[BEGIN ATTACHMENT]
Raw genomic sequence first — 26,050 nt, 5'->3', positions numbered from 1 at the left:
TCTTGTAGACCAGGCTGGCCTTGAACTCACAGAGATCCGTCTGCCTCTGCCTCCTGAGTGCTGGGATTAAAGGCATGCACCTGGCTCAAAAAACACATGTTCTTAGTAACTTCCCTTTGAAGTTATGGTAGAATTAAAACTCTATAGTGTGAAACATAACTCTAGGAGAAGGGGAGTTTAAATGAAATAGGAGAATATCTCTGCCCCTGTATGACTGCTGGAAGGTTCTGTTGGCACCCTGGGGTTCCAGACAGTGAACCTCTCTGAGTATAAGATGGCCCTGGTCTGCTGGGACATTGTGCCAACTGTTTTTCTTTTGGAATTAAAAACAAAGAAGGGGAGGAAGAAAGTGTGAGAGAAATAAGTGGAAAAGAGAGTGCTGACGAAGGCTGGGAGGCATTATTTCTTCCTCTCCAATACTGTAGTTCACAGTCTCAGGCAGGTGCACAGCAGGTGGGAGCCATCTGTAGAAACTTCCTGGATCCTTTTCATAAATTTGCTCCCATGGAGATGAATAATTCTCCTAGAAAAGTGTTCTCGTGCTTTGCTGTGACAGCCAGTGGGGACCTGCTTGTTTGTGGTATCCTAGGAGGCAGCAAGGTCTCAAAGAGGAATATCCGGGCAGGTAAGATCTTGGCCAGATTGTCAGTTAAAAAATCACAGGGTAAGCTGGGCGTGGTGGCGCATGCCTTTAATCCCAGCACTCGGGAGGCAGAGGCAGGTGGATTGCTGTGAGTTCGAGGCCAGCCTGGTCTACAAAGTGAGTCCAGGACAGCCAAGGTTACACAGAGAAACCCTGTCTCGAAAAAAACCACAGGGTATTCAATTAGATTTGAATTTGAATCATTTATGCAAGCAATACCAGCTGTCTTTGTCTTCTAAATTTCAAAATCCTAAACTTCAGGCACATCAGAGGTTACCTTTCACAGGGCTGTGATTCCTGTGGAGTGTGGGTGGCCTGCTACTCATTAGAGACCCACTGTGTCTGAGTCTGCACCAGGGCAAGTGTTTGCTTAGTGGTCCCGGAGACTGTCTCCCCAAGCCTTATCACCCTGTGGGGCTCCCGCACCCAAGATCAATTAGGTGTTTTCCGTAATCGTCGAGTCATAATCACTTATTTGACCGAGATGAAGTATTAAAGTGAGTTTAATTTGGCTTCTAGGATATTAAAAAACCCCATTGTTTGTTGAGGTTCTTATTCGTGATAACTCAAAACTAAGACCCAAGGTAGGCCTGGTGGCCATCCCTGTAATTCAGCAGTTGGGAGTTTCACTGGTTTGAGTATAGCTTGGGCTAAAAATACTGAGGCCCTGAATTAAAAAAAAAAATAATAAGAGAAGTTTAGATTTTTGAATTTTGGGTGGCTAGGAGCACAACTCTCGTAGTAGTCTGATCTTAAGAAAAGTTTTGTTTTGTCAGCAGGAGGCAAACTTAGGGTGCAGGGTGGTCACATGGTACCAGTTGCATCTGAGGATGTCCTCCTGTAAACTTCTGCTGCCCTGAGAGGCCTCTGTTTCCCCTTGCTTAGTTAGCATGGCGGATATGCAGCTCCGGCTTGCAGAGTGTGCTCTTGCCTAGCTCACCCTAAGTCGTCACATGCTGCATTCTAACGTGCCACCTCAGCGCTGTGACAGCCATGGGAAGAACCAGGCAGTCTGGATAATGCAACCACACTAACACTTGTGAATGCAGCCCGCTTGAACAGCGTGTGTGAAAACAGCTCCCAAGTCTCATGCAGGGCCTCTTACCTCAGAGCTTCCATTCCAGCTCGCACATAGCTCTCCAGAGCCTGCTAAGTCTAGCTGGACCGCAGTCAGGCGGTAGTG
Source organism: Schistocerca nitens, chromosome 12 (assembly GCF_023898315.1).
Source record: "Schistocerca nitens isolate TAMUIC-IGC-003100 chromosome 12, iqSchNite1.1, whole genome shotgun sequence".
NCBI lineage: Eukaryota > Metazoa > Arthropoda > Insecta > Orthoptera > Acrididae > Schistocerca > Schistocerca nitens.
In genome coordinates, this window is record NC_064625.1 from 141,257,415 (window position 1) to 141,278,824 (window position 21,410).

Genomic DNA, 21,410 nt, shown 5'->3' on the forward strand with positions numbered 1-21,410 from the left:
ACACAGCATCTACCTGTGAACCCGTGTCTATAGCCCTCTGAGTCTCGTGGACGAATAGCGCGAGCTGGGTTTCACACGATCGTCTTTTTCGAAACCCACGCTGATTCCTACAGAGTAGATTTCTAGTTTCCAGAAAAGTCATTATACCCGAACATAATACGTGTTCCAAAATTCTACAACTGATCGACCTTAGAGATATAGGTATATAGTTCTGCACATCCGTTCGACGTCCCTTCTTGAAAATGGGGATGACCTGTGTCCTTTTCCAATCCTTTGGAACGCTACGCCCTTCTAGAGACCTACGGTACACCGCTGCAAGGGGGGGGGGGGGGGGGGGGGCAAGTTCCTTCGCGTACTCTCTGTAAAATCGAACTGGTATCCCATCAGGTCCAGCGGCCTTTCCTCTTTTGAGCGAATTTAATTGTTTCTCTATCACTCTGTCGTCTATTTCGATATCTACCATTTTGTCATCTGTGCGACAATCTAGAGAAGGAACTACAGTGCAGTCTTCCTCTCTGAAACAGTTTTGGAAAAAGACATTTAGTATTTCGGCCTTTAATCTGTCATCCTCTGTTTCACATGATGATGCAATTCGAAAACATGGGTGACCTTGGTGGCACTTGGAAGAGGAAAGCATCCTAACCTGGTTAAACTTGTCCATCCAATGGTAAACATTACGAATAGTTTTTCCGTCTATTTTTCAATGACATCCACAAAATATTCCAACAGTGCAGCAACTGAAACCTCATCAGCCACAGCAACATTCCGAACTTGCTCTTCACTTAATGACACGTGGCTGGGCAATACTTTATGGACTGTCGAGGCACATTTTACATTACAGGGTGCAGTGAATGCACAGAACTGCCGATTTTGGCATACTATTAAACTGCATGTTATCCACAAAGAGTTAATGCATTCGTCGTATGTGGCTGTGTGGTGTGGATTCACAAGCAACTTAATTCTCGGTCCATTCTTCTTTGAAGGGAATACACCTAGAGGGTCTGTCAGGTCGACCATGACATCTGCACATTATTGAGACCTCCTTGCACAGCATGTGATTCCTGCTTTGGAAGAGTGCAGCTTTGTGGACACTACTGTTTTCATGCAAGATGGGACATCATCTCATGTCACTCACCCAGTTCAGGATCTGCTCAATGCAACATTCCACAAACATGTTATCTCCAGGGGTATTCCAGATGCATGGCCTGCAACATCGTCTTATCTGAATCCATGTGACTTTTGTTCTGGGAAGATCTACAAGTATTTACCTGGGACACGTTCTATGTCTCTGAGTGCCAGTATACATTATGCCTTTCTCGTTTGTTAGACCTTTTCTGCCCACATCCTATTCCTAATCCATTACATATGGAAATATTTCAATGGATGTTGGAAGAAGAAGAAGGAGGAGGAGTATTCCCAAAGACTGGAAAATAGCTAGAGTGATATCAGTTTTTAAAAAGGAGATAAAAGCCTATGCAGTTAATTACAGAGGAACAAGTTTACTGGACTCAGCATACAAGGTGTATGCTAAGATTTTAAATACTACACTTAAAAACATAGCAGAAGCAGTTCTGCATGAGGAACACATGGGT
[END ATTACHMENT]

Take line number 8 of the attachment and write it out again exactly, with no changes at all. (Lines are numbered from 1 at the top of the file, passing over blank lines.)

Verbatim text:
ACACAGCATCTACCTGTGAACCCGTGTCTATAGCCCTCTGAGTCTCGTGGACGAATAGCGCGAGCTGGGTTTCACACGATCGTCTTTTTCGAAACCCACGCTGATTCCTACAGAGTAGATTTCTAGTTTCCAGAAAAGTCATTATACCCGAACATAATACGTGTTCCAAAATTCTACAACTGATCGACCTTAGAGATATAGGTATATAGTTCTGCACATCCGTTCGACGTCCCTTCTTGAAAATGGGGATGACCTGTGTCCTTTTCCAATCCTTTGGAACGCTACGCCCTTCTAGAGACCTACGGTACACCGCTGCAAGGGGGGGGGGGGGGGGGGGGGCAAGTTCCTTCGCGTACTCTCTGTAAAATCGAACTGGTATCCCATCAGGTCCAGCGGCCTTTCCTCTTTTGAGCGAATTTAATTGTTTCTCTATCACTCTGTCGTCTATTTCGATATCTACCATTTTGTCATCTGTGCGACAATCTAGAGAAGGAACTACAGTGCAGTCTTCCTCTCTGAAACAGTTTTGGAAAAAGACATTTAGTATTTCGGCCTTTAATCTGTCATCCTCTGTTTCACATGATGATGCAATTCGAAAACATGGGTGACCTTGGTGGCACTTGGAAGAGGAAAGCATCCTAACCTGGTTAAACTTGTCCATCCAATGGTAAACATTACGAATAGTTTTTCCGTCTATTTTTCAATGACATCCACAAAATATTCCAACAGTGCAGCAACTGAAACCTCATCAGCCACAGCAACATTCCGAACTTGCTCTTCACTTAATGACACGTGGCTGGGCAATACTTTATGGACTGTCGAGGCACATTTTACATTACAGGGTGCAGTGAATGCACAGAACTGCCGATTTTGGCATACTATTAAACTGCATGTTATCCACAAAGAGTTAATGCATTCGTCGTATGTGGCTGTGTGGTGTGGATTCACAAGCAACTTAATTCTCGGTCCATTCTTCTTTGAAGGGAATACACCTAGAGGGTCTGTCAGGTCGACCATGACATCTGCACATTATTGAGACCTCCTTGCACAGCATGTGATTCCTGCTTTGGAAGAGTGCAGCTTTGTGGACACTACTGTTTTCATGCAAGATGGGACATCATCTCATGTCACTCACCCAGTTCAGGATCTGCTCAATGCAACATTCCACAAACATGTTATCTCCAGGGGTATTCCAGATGCATGGCCTGCAACATCGTCTTATCTGAATCCATGTGACTTTTGTTCTGGGAAGATCTACAAGTATTTACCTGGGACACGTTCTATGTCTCTGAGTGCCAGTATACATTATGCCTTTCTCGTTTGTTAGACCTTTTCTGCCCACATCCTATTCCTAATCCATTACATATGGAAATATTTCAATGGATGTTGGAAGAAGAAGAAGGAGGAGGAGTATTCCCAAAGACTGGAAAATAGCTAGAGTGATATCAGTTTTTAAAAAGGAGATAAAAGCCTATGCAGTTAATTACAGAGGAACAAGTTTACTGGACTCAGCATACAAGGTGTATGCTAAGATTTTAAATACTACACTTAAAAACATAGCAGAAGCAGTTCTGCATGAGGAACACATGGGT